-Richard P Feynman

Dr.Brain
As per modern QM , electron is no more a dot of mass , rather its a cloud and electron can be found in this cloud. These clouds have a random presence all over the atom and confining them to a finite boundary of a nucleus is precisely knowing position of electron in this cloud, not allowed.

El Hombre Invisible
cliowa said:
I don't think this is correct. Heisenberg's Uncertainty Principle formulates a fundamental relation for measuring, it shows with what degree of uncertainty one can measure. The product of the uncertainty in position and the uncertainty in momentum have to be equal or higher than a certain constant. That means that if you accurately know the position of an electron you inaccurately know its momentum. There is however no "gain in momentum" (as you stated). Just because you know the position of an electron (for example) very well that doesn't mean it picks up speed or gets more massive. Correct me if I'm wrong.
Not so sure. Any particle's uncertainty in momentum would, I assume, include 0 momentum. As the uncertainty in momentum increases, the most likely range will also shift higher up (think of a bell curve being stretched as an analogy). If you take the most likely momentum as being as good an estimate of actual momentum as we can have, this value would presumably increase as certainty in position increases.

I asked a question on this a while back. If you have an electron at a given distance r (ignore uncertainty for now) from the nucleus then that electron has a certain potential. As the distance decreases, the potential decreases and so the momentum increases. The total of kinetic and potential energy will presumably remain the same (pending emission of photon energy). When you take into account that photons of strict energies only may be emitted, so an electron cannot radiate it's kinetic energy all the way down to the nucleus, it makes perfect sense that an electron in the nucleus will have enough momentum to escape the nucleus, otherwise it would never have been elsewhere. I didn't get any response from this, so thoughts here would be welcome.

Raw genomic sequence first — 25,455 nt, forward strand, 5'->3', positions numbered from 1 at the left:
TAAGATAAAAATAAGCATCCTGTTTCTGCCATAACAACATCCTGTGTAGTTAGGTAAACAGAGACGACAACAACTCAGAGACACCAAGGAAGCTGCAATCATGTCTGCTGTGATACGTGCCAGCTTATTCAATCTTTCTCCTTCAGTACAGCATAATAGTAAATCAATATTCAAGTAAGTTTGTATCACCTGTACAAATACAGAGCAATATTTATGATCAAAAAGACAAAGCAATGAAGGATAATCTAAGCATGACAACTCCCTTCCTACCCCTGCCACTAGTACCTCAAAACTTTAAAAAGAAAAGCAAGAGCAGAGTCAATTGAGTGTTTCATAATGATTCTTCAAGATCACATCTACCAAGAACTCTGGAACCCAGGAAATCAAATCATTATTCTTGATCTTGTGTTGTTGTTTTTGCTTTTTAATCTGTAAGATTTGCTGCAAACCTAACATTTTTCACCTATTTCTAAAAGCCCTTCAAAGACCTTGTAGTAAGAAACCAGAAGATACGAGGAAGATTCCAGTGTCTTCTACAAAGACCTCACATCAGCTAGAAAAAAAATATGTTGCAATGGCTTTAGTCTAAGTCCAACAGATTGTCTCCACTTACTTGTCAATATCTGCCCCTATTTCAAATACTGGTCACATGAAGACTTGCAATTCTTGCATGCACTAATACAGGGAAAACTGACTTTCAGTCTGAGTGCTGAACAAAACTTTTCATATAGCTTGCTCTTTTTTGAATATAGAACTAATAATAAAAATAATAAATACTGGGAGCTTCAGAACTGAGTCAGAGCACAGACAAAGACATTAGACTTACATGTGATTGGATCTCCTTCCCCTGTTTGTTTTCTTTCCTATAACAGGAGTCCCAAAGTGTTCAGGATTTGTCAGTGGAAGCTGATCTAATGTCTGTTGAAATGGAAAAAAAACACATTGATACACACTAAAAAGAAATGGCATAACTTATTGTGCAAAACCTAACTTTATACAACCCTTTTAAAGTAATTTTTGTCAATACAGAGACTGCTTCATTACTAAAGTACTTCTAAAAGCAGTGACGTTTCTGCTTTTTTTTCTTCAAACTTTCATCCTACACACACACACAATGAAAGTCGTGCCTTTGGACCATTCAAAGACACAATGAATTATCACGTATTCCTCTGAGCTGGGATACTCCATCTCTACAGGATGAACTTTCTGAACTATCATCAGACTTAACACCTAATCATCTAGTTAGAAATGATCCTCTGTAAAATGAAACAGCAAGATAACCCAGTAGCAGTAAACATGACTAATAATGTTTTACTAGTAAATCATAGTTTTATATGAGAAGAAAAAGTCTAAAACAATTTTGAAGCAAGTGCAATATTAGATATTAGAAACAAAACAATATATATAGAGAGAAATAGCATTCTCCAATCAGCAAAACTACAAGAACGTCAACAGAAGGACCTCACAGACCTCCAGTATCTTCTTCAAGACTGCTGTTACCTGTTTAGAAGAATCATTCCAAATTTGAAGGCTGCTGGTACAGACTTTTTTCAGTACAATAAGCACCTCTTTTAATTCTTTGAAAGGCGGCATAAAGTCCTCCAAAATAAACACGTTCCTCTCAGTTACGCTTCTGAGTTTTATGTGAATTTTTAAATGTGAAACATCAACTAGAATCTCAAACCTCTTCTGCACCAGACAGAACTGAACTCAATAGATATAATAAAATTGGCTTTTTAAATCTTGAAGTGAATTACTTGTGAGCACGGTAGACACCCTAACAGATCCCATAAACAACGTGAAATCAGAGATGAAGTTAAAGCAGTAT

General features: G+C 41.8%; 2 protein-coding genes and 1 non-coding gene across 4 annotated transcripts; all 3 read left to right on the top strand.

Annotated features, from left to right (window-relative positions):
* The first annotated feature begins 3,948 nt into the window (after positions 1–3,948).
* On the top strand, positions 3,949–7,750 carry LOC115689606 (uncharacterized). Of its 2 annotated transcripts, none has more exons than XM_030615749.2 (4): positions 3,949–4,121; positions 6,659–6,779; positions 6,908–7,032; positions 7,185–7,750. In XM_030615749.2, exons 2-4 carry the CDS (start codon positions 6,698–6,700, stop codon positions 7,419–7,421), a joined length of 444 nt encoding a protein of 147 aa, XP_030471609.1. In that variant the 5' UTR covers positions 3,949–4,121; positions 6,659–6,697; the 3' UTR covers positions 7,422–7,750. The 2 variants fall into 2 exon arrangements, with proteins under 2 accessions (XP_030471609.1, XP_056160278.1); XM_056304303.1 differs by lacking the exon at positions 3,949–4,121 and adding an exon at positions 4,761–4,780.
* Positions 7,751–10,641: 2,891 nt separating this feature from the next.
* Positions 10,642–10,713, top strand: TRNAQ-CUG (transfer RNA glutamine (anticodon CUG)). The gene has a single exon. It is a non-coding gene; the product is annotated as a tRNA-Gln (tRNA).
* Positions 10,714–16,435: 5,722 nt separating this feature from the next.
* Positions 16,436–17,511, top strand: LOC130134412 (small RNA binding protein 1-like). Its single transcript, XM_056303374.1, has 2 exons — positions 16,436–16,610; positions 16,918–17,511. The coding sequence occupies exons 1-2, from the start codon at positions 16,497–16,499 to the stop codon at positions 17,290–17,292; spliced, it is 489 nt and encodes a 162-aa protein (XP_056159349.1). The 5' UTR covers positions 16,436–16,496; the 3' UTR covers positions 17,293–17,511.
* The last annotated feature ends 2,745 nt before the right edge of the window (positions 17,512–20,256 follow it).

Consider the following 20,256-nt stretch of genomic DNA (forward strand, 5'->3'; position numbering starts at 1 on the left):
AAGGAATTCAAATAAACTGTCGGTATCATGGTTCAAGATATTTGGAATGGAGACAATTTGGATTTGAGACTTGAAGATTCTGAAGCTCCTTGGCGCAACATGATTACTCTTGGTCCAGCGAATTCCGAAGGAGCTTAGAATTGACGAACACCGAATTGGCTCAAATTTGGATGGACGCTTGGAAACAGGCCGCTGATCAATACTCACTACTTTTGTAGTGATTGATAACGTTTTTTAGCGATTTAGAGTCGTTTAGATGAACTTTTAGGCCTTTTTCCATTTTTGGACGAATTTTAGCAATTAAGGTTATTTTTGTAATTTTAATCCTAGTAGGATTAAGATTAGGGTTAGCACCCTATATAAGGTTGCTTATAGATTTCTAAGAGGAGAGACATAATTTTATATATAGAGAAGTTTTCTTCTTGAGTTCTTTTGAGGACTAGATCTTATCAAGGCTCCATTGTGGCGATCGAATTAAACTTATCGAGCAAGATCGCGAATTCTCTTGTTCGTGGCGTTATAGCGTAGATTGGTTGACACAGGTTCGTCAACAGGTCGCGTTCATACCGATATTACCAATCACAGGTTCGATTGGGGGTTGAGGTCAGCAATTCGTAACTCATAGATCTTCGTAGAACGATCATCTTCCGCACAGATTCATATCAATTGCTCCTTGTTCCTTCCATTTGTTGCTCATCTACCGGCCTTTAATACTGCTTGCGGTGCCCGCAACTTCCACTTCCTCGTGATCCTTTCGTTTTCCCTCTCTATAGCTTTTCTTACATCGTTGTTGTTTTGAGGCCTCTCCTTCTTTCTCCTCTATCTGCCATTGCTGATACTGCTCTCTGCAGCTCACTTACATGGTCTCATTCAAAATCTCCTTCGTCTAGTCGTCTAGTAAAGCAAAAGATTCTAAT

El Hombre Invisible
Dr.Brain said:

"What keep an electron form falling in? . This principle: If they were in the nucleus, we would know their position precisely, and the uncertainity principle would then require that they have a large momentum , i.e instantly gaining a very high kinetic energy.With this energy , they would break away from the nucleus.They make a compromise: they leave themselves a little room for this uncertainity and then jiggle with certain amount of motion"

-Richard P Feynman
This was the quote I started a thread about, and it seemed an awful lot of people didn't take everything within it quite seriously. For instance, we would not know the precise position of the electron in a nucleus if we did not know the precise position of the nucleus itself. Secondly, as pointed out earlier, a high uncertainty in momentum does not necessitate a high momentum, only a more likely high momentum. Thirdly, none of it stops an electron 'falling in' (to my knowledge)... only from keeping it in. All of which confused me greatly until various PF members set me on the right track.

Staff Emeritus
Dr.Brain said:
As per modern QM , electron is no more a dot of mass , rather its a cloud and electron can be found in this cloud. These clouds have a random presence all over the atom and confining them to a finite boundary of a nucleus is precisely knowing position of electron in this cloud, not allowed.

But don't you see that there is a major problem with what you are quoting from Feynman?

You are saying that we cannot confine an electron (or anything else for that matter) with the size of a nucleus because the confinment size is too small so much so that it will have an uncertainty in momentum that is very large. Fine, let's go with that.